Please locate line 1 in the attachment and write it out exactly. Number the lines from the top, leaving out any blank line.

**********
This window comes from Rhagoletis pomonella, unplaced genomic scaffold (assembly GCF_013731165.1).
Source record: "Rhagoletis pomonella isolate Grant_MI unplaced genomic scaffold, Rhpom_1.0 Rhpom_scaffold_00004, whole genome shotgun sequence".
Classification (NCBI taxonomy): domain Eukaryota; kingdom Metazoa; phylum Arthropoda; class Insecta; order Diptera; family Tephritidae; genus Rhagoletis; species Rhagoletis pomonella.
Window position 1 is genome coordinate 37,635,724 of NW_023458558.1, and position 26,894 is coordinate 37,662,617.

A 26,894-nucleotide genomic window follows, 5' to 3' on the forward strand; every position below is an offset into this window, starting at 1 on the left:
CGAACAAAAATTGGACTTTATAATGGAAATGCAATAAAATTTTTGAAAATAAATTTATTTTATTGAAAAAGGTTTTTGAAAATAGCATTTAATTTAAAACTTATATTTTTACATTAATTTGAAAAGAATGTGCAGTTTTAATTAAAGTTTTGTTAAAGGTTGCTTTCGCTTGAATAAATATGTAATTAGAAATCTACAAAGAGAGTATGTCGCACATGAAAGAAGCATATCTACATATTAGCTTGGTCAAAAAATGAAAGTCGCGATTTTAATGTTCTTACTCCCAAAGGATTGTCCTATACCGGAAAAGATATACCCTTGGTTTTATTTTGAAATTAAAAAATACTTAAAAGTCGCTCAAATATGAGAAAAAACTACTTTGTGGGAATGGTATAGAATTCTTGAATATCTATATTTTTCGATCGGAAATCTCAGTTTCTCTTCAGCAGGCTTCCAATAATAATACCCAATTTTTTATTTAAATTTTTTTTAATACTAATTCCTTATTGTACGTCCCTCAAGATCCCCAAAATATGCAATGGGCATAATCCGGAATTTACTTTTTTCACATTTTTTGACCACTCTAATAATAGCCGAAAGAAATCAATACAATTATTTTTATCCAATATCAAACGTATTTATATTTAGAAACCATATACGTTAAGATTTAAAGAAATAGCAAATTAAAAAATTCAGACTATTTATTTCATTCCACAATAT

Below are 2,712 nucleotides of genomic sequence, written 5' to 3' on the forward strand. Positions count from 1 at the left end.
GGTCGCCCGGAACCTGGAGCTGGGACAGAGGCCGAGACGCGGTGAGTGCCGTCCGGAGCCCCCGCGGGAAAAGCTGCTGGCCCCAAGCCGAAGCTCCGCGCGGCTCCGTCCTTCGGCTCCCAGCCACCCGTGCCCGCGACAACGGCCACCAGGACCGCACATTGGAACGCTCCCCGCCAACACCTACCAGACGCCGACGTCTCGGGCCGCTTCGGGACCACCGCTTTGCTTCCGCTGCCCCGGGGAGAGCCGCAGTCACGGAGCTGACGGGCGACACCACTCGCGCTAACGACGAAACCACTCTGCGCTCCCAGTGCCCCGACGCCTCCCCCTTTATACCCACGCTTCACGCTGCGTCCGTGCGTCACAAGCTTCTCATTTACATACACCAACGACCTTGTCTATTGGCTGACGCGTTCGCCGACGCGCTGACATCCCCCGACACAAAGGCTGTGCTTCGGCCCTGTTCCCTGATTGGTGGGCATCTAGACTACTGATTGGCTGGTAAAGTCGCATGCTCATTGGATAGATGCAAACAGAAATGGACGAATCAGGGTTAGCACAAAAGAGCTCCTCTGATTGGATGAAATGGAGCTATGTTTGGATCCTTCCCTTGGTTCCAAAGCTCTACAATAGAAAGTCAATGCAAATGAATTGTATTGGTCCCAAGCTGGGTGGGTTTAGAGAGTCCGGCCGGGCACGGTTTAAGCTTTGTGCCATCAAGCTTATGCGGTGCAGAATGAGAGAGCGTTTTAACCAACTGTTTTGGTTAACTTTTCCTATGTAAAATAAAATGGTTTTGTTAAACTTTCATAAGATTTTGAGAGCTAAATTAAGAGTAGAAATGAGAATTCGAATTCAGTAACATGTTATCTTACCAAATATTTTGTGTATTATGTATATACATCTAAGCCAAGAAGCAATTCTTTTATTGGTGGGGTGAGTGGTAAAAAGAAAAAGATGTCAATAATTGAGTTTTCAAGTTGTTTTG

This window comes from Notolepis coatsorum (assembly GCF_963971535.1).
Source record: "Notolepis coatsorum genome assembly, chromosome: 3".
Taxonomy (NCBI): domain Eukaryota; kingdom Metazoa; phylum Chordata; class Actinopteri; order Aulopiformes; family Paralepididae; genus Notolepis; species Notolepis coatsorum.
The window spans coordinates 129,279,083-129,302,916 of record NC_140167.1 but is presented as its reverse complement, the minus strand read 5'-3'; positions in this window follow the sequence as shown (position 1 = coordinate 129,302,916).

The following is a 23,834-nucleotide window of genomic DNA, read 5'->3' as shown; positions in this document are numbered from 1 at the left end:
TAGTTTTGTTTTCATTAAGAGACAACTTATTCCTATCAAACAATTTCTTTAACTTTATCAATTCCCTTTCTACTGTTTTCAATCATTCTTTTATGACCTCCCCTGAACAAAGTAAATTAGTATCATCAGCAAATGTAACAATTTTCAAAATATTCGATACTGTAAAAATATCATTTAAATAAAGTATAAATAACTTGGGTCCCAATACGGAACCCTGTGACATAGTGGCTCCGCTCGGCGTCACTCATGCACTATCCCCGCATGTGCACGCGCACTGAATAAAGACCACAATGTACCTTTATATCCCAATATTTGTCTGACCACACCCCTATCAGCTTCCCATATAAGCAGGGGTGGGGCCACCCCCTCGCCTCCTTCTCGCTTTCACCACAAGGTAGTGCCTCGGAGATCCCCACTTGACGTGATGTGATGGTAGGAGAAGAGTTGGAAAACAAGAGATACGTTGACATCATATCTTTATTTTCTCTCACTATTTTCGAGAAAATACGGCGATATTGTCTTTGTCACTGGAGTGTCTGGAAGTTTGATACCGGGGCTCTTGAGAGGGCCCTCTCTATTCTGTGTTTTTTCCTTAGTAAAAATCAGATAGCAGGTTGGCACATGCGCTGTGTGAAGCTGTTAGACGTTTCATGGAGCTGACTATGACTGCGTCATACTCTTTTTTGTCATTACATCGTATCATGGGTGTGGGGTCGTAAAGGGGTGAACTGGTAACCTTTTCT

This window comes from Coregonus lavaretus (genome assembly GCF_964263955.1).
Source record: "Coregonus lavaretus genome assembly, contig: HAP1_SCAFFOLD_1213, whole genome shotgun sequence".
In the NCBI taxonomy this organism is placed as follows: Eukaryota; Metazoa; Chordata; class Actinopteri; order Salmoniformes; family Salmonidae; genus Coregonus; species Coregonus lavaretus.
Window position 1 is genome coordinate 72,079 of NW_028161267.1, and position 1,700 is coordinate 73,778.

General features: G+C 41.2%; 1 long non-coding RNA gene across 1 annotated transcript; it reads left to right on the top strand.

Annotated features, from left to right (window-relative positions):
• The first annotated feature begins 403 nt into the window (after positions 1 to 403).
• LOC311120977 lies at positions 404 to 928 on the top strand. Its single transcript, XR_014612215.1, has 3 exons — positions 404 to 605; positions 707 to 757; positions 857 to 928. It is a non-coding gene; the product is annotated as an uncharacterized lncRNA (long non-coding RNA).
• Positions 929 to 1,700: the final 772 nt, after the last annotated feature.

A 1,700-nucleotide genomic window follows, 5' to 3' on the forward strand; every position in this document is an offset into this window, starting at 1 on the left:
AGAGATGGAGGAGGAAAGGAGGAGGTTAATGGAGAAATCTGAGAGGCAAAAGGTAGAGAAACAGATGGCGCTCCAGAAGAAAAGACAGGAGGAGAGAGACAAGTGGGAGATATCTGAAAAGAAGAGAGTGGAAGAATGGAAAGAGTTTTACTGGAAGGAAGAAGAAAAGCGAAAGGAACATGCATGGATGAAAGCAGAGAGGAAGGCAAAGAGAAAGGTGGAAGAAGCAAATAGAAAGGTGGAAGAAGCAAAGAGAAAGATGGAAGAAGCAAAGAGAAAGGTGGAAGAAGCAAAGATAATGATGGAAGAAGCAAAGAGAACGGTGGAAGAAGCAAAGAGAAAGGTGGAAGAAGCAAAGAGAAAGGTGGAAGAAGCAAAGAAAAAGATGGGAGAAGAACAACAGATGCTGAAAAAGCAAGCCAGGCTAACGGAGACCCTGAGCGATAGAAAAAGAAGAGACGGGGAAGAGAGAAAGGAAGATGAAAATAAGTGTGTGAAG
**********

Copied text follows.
This window comes from Rhagoletis pomonella, unplaced genomic scaffold (assembly GCF_013731165.1).